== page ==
- Police Beat
- The Forecaster
BRUNSWICK — Some town councilors would be willing to accept budget cuts to reduce next year’s tax hike to just under 7 percent, but the council did not take any solid direction at two recent budget workshops.
With a May 23 deadline less than a week away to adopt a combined town, school and county budget, the Town Council has little time left to discuss and hear public comment on recommended cuts to the town and school budgets.
Because four councilors were unavailable for a scheduled May 16 budget workshop, the meeting was cancelled. The council will continue deliberations and hear public comment on recommended budget cuts at its regular Monday meeting on May 20.
At a May 9 budget workshop, Town Manager Gary Brown recommended about $412,000 in cuts to the town budget after the council previously requested town staff to determine ways to reduce the proposed tax hike from more than 10 percent to somewhere between 5 percent and 7 percent.
The original budget proposal was for a combined town, school and county budget for fiscal 2014 of $58.3 million.
The School Board has already agreed to cut about $772,000 from its proposed $35.7 million school budget. With Brown’s recommended cuts to the town budget, the combined cuts would result in a tax rate increase of just under 7 percent.
Brown’s recommended cuts include a reduction in holiday and vacation pay for the Police Department; reductions for training and elimination of a shed replacement for the Fire Department; the elimination of a cable TV coordinator and public works deputy director; miscellaneous reductions across various departments, and a $250,000 reduction from a one-year delay of road maintenance on Nancy and Patricia drives.
Brown also presented an additional $118,000 in cuts to the town budget, but did not recommend them, saying they would result in a “significant diminishment of some programs and services that make this community what it is.”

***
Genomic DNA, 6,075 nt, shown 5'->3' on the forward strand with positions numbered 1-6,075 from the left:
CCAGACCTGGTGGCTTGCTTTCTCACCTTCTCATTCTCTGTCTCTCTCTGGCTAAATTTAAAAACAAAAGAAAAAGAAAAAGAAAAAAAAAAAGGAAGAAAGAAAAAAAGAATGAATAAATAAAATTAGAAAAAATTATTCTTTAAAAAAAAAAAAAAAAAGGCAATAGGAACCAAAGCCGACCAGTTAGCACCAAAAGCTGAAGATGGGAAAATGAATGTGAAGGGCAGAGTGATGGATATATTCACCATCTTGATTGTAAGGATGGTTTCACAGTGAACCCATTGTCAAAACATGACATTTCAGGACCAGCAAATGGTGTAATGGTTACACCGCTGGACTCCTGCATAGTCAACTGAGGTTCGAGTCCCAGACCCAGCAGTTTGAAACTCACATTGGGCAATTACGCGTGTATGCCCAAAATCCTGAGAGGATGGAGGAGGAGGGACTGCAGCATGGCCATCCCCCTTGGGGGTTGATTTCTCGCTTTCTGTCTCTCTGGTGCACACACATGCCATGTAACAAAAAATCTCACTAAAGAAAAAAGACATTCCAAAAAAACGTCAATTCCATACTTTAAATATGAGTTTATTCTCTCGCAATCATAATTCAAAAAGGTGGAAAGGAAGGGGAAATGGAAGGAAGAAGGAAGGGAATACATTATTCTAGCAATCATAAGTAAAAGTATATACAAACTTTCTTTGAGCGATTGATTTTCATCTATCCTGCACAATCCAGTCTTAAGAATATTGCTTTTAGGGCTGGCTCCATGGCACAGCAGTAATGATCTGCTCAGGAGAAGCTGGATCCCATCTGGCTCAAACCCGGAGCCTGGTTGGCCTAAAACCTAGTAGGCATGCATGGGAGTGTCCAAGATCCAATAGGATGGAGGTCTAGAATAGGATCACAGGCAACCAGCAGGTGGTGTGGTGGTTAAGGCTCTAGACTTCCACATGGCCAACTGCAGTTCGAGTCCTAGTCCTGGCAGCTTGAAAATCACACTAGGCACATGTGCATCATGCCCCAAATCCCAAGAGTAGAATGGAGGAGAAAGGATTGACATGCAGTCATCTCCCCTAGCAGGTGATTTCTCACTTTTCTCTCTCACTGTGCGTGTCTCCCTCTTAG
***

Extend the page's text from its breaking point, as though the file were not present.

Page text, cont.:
Those cuts include a $50,000 reduction for Curtis Memorial Library; a $30,000 reduction for People Plus and the Brunswick Teen Center; reductions to Memorial Day and July 4 holiday expenditures; reductions for nonprofits including Pejepscot Historical Society, Five River Arts Alliance and Maine State Music Theater, and eliminating $20,000 in funding for Coastal Trans, which provides public transportation for Brunswick.
Brown noted that the additional cuts would only result in a 1/3 of 1 percent reduction in the proposed property tax rate.
Councilors Margo Knight, John Richardson and Ben Tucker indicated they would be willing to support Brown’s recommended cuts, but not the additional cuts.
Councilor Benet Pols said while he opposes the additional cuts, he hasn’t made up his mind on Brown’s recommended cuts, citing concerns with how residents of Nancy and Patricia drives might react to deferred road maintenance.
“I remember them coming in some time ago and they were pretty upset and pretty mad about the amount of time that had drifted past,” Pols said. “As a general principle, I’d say, ‘yeah, I’m glad (Brown) hit the target, or within that 5-7 (percent) window,’ but I’d hold my breath on saying (the recommended cuts are) good to go, from a public perspective.”
Councilor John Perreault said he would like to see the tax rate increase down to around 6 percent, so he supported making all or some of the additional cuts that Brown recommended against.
“I’m not going to be happy, but I’m willing to say that Nancy Drive can be put off a year,” Perreault said of the street in his district.
Other councilors said they would like to wait before making a decision on the cuts.
“I’m looking at this as a target, I thought,” Councilor Sarah Brayman said, “and we haven’t heard from the public either, so we don’t know.”